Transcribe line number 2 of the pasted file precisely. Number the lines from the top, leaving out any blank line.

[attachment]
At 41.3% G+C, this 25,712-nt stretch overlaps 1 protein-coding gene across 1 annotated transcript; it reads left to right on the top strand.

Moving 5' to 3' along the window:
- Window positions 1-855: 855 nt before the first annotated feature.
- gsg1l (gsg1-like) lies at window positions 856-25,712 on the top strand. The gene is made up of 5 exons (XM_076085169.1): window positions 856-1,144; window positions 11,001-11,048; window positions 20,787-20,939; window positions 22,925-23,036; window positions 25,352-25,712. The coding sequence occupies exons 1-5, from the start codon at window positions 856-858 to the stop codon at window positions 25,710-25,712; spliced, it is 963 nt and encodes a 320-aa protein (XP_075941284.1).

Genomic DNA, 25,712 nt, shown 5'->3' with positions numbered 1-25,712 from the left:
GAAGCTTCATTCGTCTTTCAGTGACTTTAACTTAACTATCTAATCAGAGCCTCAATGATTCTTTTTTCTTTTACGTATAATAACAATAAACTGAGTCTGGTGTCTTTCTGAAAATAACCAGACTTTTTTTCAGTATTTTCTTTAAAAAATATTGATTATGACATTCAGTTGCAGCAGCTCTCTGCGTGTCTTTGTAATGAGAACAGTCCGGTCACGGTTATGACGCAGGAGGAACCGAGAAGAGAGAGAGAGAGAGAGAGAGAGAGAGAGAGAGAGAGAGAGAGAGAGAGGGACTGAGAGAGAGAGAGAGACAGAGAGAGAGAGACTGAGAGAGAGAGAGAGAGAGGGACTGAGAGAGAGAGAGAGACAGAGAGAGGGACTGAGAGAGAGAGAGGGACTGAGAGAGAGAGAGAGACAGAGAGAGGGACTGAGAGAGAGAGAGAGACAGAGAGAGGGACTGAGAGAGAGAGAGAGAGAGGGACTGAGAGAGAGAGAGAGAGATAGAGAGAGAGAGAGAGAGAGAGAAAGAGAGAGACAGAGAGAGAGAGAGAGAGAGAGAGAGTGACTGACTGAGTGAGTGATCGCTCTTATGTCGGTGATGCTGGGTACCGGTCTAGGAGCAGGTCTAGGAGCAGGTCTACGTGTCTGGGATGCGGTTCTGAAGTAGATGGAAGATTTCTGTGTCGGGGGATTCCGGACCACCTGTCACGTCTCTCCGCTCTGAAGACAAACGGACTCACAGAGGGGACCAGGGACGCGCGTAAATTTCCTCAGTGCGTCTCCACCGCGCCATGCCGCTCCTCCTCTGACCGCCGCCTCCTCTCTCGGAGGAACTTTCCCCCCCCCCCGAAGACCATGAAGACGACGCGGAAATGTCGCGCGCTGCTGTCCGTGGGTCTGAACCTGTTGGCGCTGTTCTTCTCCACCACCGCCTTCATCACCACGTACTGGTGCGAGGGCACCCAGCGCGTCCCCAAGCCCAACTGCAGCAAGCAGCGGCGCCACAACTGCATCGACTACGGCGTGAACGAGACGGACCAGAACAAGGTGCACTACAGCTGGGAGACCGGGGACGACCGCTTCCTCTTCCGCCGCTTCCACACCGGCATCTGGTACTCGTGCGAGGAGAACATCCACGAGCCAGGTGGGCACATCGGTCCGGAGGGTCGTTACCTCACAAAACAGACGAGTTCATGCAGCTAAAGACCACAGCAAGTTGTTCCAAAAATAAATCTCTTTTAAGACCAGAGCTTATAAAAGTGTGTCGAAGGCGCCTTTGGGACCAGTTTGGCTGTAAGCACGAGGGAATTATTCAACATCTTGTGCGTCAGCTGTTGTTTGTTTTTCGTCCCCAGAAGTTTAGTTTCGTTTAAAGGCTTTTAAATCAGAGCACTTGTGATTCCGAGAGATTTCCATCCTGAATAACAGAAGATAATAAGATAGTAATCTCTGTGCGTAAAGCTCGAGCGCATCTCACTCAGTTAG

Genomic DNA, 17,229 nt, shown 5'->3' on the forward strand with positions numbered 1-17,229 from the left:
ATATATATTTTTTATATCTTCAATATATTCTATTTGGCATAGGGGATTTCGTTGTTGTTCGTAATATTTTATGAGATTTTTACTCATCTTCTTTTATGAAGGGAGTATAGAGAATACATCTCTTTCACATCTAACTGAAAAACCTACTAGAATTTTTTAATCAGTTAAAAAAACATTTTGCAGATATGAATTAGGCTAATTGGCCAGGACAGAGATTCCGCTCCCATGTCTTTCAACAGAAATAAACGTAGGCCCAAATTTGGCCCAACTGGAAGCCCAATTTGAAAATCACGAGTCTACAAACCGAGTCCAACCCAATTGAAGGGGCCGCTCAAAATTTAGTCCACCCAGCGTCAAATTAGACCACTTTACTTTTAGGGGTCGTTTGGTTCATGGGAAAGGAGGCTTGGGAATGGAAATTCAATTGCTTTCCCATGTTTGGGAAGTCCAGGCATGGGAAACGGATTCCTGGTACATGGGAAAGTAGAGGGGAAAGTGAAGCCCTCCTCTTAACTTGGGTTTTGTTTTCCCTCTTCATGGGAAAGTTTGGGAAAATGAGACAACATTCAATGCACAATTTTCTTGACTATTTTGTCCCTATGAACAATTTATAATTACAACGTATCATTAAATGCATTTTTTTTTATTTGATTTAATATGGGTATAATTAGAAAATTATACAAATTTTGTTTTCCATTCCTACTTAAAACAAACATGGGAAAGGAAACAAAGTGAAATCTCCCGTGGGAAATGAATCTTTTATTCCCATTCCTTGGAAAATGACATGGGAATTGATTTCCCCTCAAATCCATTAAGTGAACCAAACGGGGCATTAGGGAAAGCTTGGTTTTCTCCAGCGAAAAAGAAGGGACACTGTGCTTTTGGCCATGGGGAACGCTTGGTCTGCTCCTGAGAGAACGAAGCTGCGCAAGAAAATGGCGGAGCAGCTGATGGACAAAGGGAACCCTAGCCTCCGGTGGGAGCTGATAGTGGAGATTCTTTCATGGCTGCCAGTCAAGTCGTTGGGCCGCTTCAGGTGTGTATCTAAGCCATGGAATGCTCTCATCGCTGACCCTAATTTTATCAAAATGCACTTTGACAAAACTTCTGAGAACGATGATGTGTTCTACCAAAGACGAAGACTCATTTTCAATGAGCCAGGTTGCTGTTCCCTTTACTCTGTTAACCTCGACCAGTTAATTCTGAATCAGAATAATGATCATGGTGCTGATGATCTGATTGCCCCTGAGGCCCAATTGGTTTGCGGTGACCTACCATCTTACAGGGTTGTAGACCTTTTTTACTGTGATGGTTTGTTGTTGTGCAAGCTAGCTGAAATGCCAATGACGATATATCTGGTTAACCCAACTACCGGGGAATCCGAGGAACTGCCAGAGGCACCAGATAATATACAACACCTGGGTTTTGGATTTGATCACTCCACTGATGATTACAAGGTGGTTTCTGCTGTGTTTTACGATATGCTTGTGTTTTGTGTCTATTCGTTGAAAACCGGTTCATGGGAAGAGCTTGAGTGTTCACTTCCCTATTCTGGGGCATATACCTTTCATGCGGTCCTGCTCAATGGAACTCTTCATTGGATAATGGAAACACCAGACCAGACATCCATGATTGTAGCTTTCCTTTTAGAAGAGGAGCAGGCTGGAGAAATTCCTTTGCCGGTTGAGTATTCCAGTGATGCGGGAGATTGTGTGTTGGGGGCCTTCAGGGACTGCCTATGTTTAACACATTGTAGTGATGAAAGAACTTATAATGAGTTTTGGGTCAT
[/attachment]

Moving 5' to 3' along the window: